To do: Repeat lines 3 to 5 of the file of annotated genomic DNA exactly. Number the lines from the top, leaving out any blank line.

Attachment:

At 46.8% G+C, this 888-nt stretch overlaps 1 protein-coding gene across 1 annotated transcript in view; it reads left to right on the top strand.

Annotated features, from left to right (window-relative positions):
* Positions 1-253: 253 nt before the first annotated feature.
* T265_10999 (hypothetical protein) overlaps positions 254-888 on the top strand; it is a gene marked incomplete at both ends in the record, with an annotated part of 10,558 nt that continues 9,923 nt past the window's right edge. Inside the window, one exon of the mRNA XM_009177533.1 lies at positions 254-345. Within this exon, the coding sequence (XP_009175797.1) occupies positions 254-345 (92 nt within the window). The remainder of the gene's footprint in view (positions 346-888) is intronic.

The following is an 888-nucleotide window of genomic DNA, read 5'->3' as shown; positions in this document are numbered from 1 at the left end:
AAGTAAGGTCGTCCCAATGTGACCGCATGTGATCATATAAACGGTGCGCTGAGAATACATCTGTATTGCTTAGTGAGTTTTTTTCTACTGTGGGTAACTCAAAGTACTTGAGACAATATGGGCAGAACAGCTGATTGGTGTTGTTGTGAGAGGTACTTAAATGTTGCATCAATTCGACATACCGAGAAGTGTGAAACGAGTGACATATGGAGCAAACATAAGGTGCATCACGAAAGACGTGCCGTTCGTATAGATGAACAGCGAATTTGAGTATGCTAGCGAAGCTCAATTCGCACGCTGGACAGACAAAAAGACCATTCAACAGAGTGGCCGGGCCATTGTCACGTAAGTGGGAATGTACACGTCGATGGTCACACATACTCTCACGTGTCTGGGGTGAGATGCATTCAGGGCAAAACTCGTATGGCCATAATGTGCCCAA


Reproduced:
* Positions 1-253: 253 nt before the first annotated feature.
* T265_10999 (hypothetical protein) overlaps positions 254-888 on the top strand; it is a gene marked incomplete at both ends in the record, with an annotated part of 10,558 nt that continues 9,923 nt past the window's right edge. Inside the window, one exon of the mRNA XM_009177533.1 lies at positions 254-345. Within this exon, the coding sequence (XP_009175797.1) occupies positions 254-345 (92 nt within the window). The remainder of the gene's footprint in view (positions 346-888) is intronic.

The following is an 888-nucleotide window of genomic DNA, read 5'->3' as shown; positions in this document are numbered from 1 at the left end: